Cryptography Stack Exchange is a question and answer site for software developers, mathematicians and others interested in cryptography. It's 100% free, no registration required.

Sign up
Here's how it works:
  1. Anybody can ask a question
  2. Anybody can answer
  3. The best answers are voted up and rise to the top

I'm trying to implement lightweight yet secure protocol for communicating two trusted parties with each other.

Consider following scheme:

Alice wants to establish secure two-sided channel with Bob.

Alice knows Bob's public key from reliable source, so she generates random symmetric key, encrypts it with Bob's public key and sends result to Bob through untrusted channel.

Bob receives message, decrypts it with his private key and uses symmetric key found inside to write back to Alice, so they both share the same symmetric key. Alice and Bob then use any authentication scheme to verify identities of each other.

In case Mallory intercepts Alice's message, she won't be able to obtain Alice's symmetric key, but may forge her own, as Bob's public key is known. However Mallory will be unable to authenticate her, so she'll fail.

Are there any security drawbacks in this approach? Initially I've thought about Alice generating pair of asymmetric keys and using symmetric session keys for each message (GPG-style), but former seems more resource efficient to me.

share|improve this question
What identification scheme? Based on the supposed shared secret that they think they have? Then how does Bob distinguish Mallory from Alice, if the former does an active attack on both phases? – Henno Brandsma Jun 8 '13 at 13:06
@HennoBrandsma, yes, in original draft authentication is based on shared secret, so if channel is secure, in most trivial case Alice could just send Bob plaintext password. Mallory does not know Alice's random symmetric session key, as it was encrypted for Bob only. If Mallory forges Alice request to hold her key instead of Alice's, Mallory won't be able to forward Bob's response back to Alice, as she does not know original key. Mallory is also unable to obtain shared secret told by Alice to Bob by listening, as it's encrypted by random symmetric key, which Mallory was unable to retrieve. – modchan Jun 8 '13 at 14:30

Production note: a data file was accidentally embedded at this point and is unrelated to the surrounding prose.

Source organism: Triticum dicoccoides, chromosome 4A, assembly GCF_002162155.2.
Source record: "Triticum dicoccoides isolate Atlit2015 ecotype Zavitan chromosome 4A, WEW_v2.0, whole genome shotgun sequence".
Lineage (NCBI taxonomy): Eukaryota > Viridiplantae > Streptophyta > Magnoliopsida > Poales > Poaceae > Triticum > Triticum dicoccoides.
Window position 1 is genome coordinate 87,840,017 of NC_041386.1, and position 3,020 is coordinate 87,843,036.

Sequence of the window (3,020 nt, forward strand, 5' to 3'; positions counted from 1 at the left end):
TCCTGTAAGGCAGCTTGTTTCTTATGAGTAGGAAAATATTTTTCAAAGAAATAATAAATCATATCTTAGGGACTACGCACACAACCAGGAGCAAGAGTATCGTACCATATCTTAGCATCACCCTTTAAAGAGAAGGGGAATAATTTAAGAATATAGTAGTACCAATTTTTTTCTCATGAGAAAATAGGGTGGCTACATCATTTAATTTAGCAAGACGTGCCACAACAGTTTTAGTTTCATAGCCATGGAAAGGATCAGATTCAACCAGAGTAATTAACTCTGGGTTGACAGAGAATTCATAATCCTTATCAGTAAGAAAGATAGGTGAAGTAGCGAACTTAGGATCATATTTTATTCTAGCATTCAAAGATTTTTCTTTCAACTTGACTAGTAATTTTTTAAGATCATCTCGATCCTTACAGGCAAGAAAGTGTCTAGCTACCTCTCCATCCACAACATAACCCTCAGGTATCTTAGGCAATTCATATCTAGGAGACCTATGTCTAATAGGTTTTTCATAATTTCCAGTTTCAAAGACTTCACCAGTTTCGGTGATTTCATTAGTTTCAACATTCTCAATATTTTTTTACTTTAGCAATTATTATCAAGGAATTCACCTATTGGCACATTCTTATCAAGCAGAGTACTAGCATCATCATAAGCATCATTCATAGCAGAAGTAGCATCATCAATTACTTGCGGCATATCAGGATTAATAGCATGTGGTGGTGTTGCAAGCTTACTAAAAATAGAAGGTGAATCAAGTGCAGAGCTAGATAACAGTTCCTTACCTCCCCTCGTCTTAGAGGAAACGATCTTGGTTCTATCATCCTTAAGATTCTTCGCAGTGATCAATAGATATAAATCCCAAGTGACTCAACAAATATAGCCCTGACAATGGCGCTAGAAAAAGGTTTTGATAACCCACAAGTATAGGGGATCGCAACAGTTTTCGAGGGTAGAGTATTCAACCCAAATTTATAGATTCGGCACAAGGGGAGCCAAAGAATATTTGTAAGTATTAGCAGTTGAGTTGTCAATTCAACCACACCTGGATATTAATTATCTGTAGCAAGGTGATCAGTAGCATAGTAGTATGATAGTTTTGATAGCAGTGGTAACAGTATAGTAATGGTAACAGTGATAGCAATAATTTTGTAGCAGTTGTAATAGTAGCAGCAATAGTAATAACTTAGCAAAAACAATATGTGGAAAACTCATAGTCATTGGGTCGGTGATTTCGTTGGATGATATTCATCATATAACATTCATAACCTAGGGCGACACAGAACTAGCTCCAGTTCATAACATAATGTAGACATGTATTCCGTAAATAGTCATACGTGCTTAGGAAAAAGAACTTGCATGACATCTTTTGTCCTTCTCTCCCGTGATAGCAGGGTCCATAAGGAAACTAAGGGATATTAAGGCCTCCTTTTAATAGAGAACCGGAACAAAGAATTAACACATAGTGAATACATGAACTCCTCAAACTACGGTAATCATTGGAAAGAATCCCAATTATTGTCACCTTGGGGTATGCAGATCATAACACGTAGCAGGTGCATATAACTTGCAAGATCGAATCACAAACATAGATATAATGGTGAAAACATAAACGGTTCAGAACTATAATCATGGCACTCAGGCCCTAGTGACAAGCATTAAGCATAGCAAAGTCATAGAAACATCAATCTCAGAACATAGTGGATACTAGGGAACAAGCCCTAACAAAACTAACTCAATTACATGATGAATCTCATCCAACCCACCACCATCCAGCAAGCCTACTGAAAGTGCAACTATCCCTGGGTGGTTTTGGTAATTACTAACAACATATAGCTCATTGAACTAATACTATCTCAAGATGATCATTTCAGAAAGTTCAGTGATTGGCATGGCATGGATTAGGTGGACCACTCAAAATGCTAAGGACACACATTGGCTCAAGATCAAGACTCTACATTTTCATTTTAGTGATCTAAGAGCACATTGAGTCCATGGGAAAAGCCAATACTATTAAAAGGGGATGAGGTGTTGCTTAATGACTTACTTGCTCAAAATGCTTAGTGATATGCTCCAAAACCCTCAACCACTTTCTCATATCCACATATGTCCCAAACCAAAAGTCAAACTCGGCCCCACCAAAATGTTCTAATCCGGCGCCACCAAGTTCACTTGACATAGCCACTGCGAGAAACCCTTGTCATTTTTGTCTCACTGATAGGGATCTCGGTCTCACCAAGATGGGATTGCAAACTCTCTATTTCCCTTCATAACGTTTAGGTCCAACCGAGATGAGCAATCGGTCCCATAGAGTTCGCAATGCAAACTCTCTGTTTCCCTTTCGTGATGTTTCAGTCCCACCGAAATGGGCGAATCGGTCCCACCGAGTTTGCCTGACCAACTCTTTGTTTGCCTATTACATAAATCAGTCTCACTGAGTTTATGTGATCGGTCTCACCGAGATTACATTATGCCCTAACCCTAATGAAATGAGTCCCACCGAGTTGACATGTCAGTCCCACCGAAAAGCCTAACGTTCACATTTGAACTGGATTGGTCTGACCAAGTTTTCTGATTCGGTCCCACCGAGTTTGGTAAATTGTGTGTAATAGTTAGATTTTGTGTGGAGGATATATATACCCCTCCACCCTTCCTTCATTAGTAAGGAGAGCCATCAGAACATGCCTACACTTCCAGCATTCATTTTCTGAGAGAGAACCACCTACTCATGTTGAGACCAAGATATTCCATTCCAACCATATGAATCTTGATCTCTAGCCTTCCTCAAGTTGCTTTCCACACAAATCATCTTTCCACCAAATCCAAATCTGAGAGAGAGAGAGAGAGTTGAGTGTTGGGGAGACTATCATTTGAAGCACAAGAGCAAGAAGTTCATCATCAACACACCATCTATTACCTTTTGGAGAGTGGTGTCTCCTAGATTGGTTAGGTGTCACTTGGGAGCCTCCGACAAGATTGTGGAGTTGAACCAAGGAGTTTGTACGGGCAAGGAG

If they already share a secret password, cannot they base their scheme on that? Like SRP? Why bother with the RSA? – Henno Brandsma Jun 8 '13 at 14:34
When Alice first meets Bob, she has to tell him her random chosen persistent secret for Bob to recognize her later - like registration. Bob assumes nothing about Alice upon their first meet. Alice cannot use DH due to MITM threat, so she sends her secret encrypted by Bob's public key - and the only way Mallory could interfere with this is to "register" herself too, without getting access to Alice-Bob communication. They don't use the same session key derived from Alice's secret because I've thought it's safer to choose random key each time. – modchan Jun 8 '13 at 14:56
First, the PKE may need to be IND-CCA1 or IND-CCA2, depending on whether its used by any other people and whether Bob will permanently abort on a single failed attempt. $\:$ Second, this is very much not forward-secure. $\;\;$ – Ricky Demer Jun 8 '13 at 20:29
up vote 3 down vote accepted

The first part of the protocol – e.g. alice choosing a random secret key and sending it public-key-encrypted to Bob – is in essence the same as the usual RSA key exchange used in SSL/TLS.

As you mentioned, Mallory can't read the key, but can start her own connection to Bob pretending to be Alice, so this part only provides authentication of Bob for Alice, not the other way around. (This is okay for the common use case of HTTPS, where we have one trusted server and lots of untrusted clients). But (assuming your symmetric encryption also includes some kind of MAC and you have some protocol measures against replay attacks, like message numbers) Bob knows that he speaks with the same entity during the whole conversation.

Mallory might be able to send messages in Alice's name (and receive the responses to these messages), but can't read messages sent by Alice or read the responses to these messages (if they arrive at Bob).

To add authentication for Alice, you add a second authentication step over the now encrypted channel. This can be whatever wanted, from a plain password to another public key signature from Alice. Both schemes are commonly used in SSH, by the way.

This looks secure, but there might be some details hidden in the details of your protocol.

As mentioned by Ricky Demer, when Bob's private key is revealed/broken for some reason, all the previous connections (which an Mallory might have recorded) can now be read by Mallory. (This is called the non-forward-secrecy.)

Using Diffie-Hellman (together with some kind of authentication, like signatures from both parties) or SRP solves this by making the session key unrecoverable from just the transcript and the long-term secrets. This is incorporated in both SSL and SSH protocols, too.

In general I would recommend to use an existing (and evaluated) protocol like SSL or SSH as the base of your communication. (You don't have to implement all options.)

share|improve this answer
Thank you for full and comprehensive answer! – modchan Jun 10 '13 at 11:32

Your Answer


By posting your answer, you agree to the privacy policy and terms of service.

Not the answer you're looking for? Browse other questions tagged or ask your own question.